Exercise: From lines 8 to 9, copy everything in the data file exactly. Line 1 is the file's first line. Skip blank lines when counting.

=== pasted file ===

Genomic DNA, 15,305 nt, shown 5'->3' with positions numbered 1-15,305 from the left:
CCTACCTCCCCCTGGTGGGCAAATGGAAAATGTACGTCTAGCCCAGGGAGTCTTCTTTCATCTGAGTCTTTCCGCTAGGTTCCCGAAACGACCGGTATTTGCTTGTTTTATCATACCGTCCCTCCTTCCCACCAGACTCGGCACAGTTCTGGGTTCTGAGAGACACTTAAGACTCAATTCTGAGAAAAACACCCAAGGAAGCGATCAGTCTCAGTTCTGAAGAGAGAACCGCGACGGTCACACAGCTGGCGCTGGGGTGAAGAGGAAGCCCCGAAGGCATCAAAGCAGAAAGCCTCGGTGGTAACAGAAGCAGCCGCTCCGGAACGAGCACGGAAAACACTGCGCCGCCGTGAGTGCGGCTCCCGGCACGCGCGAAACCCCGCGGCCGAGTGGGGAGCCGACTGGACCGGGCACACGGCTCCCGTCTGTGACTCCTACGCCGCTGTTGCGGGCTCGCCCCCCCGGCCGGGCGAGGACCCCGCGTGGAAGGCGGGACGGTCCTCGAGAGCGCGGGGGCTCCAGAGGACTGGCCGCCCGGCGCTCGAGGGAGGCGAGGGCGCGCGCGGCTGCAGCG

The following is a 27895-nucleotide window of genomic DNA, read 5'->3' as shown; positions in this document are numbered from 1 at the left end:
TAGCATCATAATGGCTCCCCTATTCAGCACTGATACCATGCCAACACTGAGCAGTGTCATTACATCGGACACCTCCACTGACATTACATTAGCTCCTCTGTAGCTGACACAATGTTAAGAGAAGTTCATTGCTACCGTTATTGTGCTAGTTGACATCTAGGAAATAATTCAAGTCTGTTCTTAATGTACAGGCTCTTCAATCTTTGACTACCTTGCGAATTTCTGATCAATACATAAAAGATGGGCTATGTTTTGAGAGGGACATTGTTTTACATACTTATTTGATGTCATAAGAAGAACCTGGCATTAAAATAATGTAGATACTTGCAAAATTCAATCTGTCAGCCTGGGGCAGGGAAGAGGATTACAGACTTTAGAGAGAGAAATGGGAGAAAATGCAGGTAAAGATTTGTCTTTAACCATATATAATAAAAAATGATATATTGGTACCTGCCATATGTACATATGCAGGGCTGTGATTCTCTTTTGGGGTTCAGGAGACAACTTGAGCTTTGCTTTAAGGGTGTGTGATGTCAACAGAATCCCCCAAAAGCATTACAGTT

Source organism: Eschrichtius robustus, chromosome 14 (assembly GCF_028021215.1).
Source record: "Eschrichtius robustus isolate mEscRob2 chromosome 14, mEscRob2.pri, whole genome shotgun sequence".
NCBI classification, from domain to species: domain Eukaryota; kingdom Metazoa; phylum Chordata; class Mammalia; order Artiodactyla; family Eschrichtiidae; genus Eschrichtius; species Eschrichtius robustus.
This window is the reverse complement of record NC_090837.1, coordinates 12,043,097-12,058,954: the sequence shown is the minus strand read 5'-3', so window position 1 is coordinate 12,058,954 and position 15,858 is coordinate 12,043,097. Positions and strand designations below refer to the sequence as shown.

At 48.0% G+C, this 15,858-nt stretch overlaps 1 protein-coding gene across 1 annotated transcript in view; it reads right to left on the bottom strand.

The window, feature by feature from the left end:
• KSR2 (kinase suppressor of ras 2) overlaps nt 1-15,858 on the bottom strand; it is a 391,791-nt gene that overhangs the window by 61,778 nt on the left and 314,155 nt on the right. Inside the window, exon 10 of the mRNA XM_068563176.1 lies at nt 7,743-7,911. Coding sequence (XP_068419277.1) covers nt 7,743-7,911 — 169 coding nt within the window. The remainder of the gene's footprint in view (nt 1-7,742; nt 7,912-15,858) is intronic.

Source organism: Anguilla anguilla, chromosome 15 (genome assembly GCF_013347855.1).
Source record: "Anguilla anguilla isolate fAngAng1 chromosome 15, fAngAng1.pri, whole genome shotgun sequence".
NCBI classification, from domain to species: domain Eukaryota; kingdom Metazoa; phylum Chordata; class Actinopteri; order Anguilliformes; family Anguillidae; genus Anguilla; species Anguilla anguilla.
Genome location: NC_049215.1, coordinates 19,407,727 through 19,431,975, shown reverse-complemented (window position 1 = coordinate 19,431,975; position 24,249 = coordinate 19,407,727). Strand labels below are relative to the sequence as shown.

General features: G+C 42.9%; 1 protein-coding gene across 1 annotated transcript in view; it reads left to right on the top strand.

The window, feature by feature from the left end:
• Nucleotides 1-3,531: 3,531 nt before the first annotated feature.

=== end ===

This window is the reverse complement of record NC_090837.1, coordinates 12,043,097-12,058,954: the sequence shown is the minus strand read 5'-3', so window position 1 is coordinate 12,058,954 and position 15,858 is coordinate 12,043,097. Positions and strand designations below refer to the sequence as shown.

At 48.0% G+C, this 15,858-nt stretch overlaps 1 protein-coding gene across 1 annotated transcript in view; it reads right to left on the bottom strand.